Obviously, if a student struggles with reading, writing is even more problematic. Sometimes struggling readers can be good with creative writing and poetry, but when it comes to more formal academic style writing, they often don’t know where to start, or what details to include. For the last few years, my school has focused on how to promote critical thinking across the curriculum. One teacher shared a strategy that I have used ever since. The technique is SEE-I response which is detailed in Learning to Think Things Through: A Guide to Critical Thinking Across the Curriculum by Gerald. M. Nosich.
In my Methods of Teaching Special Education class with Sally Spencer, she introduced The Simple View of Reading originally posited by Gough and Tunmer in 1986:
Reading = Decoding + Comprehension
As teachers, we understand that comprehension can be shown through the annotations, through the SEE-I writing response-and various other projects and methods. Alternately, administrators want data-driven comprehension measurements that are derived from multiple choice questions from programs that measure Lexile levels. Newsela does have the data component and the best aspect (from the student perspective) is that after each article there are ONLY FOUR QUESTIONS! While teachers can go about their business of introducing engaging texts and making reading strategies visible, they can simultaneously collect data for administrators and parents in a less painful manner.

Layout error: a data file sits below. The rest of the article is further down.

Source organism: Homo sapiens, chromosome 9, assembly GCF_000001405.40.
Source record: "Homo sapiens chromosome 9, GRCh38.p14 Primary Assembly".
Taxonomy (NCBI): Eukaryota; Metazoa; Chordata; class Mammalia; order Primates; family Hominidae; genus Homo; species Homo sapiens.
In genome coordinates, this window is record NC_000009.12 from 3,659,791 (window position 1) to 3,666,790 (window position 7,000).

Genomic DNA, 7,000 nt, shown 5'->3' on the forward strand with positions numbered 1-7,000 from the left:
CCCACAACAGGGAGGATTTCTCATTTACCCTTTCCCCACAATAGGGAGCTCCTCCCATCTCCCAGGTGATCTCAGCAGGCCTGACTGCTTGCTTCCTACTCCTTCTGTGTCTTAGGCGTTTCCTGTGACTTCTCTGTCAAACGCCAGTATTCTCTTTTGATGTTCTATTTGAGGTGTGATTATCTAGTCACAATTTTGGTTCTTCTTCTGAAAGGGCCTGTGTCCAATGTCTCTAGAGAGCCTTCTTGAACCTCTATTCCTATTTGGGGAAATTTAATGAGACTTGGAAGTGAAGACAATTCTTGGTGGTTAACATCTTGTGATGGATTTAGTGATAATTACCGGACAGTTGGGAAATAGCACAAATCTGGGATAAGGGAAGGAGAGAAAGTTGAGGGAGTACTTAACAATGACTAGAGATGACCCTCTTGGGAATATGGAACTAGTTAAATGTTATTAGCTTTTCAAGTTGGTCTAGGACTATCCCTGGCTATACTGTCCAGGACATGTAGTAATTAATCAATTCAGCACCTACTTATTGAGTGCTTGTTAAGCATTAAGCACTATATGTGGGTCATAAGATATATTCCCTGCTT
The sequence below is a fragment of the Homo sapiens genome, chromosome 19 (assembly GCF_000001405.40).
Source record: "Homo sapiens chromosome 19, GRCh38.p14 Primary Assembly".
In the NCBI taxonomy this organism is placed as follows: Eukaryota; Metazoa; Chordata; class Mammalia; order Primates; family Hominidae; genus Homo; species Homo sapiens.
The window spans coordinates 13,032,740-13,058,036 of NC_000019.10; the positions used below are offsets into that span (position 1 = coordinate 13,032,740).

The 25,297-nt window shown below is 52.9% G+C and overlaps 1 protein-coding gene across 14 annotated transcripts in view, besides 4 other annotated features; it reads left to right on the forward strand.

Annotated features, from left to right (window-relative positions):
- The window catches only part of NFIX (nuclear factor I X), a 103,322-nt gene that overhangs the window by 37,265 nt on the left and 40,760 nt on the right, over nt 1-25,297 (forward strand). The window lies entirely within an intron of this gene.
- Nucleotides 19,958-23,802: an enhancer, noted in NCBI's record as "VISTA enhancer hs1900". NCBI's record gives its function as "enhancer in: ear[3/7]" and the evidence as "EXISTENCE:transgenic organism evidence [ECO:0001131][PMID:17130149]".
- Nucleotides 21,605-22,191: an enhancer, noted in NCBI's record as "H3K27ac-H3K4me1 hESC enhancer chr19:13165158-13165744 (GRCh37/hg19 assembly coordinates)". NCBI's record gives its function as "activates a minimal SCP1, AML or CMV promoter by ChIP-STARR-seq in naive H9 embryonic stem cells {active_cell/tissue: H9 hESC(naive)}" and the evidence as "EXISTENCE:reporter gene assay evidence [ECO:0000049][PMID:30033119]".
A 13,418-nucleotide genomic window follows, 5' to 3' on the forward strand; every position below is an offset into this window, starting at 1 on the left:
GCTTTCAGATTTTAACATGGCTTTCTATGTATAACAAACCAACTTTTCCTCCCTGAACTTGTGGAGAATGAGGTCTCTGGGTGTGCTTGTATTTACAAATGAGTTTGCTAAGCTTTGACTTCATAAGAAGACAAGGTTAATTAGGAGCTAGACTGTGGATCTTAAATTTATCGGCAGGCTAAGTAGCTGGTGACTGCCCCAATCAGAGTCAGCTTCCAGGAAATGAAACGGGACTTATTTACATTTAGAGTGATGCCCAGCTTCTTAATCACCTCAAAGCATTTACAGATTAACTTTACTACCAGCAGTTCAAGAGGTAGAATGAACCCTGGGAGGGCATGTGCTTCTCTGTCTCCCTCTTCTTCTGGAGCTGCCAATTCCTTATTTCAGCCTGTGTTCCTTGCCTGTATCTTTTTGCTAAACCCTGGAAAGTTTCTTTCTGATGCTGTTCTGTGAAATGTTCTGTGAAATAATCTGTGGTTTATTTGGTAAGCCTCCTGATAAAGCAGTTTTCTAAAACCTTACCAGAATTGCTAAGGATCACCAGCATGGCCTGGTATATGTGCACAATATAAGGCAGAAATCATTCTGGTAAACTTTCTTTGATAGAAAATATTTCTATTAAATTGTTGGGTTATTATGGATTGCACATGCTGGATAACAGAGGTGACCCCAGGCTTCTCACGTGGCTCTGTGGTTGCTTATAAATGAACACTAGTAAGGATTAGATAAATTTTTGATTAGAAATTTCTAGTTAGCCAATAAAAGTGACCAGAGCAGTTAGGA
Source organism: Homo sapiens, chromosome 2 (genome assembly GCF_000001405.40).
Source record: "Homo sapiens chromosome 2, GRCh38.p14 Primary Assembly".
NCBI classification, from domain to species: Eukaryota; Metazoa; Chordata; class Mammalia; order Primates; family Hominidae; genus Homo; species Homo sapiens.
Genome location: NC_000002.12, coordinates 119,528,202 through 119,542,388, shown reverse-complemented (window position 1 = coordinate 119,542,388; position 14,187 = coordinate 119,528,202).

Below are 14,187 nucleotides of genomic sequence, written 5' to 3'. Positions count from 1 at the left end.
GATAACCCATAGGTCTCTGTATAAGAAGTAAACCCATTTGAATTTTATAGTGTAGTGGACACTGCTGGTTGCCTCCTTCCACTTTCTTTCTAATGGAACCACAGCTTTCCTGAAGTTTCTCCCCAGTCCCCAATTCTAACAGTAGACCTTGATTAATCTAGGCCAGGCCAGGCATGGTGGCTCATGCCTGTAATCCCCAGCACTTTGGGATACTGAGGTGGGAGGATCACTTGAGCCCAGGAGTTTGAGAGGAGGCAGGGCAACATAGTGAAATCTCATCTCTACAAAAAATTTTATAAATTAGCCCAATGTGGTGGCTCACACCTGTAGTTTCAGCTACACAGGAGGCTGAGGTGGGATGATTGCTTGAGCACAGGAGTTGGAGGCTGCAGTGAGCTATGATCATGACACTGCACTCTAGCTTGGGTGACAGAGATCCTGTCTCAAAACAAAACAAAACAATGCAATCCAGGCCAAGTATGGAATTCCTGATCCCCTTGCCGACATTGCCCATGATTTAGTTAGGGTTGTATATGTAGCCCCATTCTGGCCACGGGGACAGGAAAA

Finally, because texts do not exist in isolation, I want to utilize Newsela as a pairing with Poetry 180, a poetry website hosted by Billy Collins who is an amazing poet, and he was also U.S. PoetLaureate from 2001 to 2003. Students will read a poem from the website and then research an article that connects to ideas within the poem.
These are just my initial thought on Newsela–and I’m sure many more will tumble out at unexpected times. What are some ways you’ve used Newsela to cultivate readers in your classroom?